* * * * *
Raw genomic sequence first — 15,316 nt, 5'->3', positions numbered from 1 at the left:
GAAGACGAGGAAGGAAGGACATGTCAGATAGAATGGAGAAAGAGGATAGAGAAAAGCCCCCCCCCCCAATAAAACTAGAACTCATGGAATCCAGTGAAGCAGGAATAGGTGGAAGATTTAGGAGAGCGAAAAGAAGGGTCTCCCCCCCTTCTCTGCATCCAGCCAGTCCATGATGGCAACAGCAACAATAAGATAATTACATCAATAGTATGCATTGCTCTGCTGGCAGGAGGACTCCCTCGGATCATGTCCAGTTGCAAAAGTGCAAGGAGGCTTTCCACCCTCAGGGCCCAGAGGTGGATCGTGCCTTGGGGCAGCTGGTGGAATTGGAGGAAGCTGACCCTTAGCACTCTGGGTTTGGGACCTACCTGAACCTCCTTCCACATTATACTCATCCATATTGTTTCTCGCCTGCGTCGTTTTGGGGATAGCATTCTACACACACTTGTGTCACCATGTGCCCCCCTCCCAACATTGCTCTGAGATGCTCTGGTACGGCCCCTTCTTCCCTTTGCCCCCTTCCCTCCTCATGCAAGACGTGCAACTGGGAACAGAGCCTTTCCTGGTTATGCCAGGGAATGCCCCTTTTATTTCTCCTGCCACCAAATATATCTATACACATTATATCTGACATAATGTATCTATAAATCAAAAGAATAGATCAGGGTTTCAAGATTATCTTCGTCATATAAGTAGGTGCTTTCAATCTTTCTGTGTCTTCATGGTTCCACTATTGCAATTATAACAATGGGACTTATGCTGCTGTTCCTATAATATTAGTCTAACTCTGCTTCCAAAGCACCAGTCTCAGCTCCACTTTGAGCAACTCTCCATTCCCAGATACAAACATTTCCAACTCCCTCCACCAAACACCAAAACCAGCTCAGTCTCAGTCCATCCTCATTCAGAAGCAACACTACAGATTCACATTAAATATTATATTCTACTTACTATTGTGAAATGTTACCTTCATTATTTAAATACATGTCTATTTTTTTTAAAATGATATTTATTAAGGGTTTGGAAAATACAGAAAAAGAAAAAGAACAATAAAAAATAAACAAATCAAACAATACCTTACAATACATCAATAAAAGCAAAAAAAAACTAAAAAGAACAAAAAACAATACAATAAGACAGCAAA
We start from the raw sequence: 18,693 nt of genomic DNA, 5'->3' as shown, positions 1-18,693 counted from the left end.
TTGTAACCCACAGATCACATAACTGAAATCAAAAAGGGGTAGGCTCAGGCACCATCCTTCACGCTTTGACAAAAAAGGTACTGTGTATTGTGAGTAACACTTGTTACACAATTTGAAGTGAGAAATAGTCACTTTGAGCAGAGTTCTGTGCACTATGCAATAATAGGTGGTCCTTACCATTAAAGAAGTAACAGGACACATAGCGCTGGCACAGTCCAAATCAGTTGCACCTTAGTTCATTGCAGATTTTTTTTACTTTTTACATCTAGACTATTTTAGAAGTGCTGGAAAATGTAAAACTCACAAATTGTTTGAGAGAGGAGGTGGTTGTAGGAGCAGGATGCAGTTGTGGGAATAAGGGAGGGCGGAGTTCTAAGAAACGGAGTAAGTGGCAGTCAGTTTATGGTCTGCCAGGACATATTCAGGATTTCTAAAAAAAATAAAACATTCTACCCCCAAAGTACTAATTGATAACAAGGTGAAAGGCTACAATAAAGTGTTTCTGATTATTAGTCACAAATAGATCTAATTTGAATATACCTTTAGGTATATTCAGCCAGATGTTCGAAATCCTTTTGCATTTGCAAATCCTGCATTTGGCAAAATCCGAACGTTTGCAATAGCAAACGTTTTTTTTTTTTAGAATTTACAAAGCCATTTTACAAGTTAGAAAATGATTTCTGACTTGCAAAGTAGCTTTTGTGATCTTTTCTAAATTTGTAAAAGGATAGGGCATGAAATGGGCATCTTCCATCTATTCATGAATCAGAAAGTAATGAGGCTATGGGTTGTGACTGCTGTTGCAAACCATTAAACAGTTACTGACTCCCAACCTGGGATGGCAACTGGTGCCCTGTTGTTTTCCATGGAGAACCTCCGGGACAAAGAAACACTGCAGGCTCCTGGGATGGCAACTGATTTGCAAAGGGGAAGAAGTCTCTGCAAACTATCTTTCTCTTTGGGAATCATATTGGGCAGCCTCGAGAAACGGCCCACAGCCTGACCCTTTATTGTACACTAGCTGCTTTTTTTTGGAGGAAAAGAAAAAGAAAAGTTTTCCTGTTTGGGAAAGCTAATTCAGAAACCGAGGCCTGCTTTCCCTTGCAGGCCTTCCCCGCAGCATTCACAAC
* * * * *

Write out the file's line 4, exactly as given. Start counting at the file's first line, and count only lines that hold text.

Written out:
TTGTAACCCACAGATCACATAACTGAAATCAAAAAGGGGTAGGCTCAGGCACCATCCTTCACGCTTTGACAAAAAAGGTACTGTGTATTGTGAGTAACACTTGTTACACAATTTGAAGTGAGAAATAGTCACTTTGAGCAGAGTTCTGTGCACTATGCAATAATAGGTGGTCCTTACCATTAAAGAAGTAACAGGACACATAGCGCTGGCACAGTCCAAATCAGTTGCACCTTAGTTCATTGCAGATTTTTTTTACTTTTTACATCTAGACTATTTTAGAAGTGCTGGAAAATGTAAAACTCACAAATTGTTTGAGAGAGGAGGTGGTTGTAGGAGCAGGATGCAGTTGTGGGAATAAGGGAGGGCGGAGTTCTAAGAAACGGAGTAAGTGGCAGTCAGTTTATGGTCTGCCAGGACATATTCAGGATTTCTAAAAAAAATAAAACATTCTACCCCCAAAGTACTAATTGATAACAAGGTGAAAGGCTACAATAAAGTGTTTCTGATTATTAGTCACAAATAGATCTAATTTGAATATACCTTTAGGTATATTCAGCCAGATGTTCGAAATCCTTTTGCATTTGCAAATCCTGCATTTGGCAAAATCCGAACGTTTGCAATAGCAAACGTTTTTTTTTTTTAGAATTTACAAAGCCATTTTACAAGTTAGAAAATGATTTCTGACTTGCAAAGTAGCTTTTGTGATCTTTTCTAAATTTGTAAAAGGATAGGGCATGAAATGGGCATCTTCCATCTATTCATGAATCAGAAAGTAATGAGGCTATGGGTTGTGACTGCTGTTGCAAACCATTAAACAGTTACTGACTCCCAACCTGGGATGGCAACTGGTGCCCTGTTGTTTTCCATGGAGAACCTCCGGGACAAAGAAACACTGCAGGCTCCTGGGATGGCAACTGATTTGCAAAGGGGAAGAAGTCTCTGCAAACTATCTTTCTCTTTGGGAATCATATTGGGCAGCCTCGAGAAACGGCCCACAGCCTGACCCTTTATTGTACACTAGCTGCTTTTTTTTGGAGGAAAAGAAAAAGAAAAGTTTTCCTGTTTGGGAAAGCTAATTCAGAAACCGAGGCCTGCTTTCCCTTGCAGGCCTTCCCCGCAGCATTCACAAC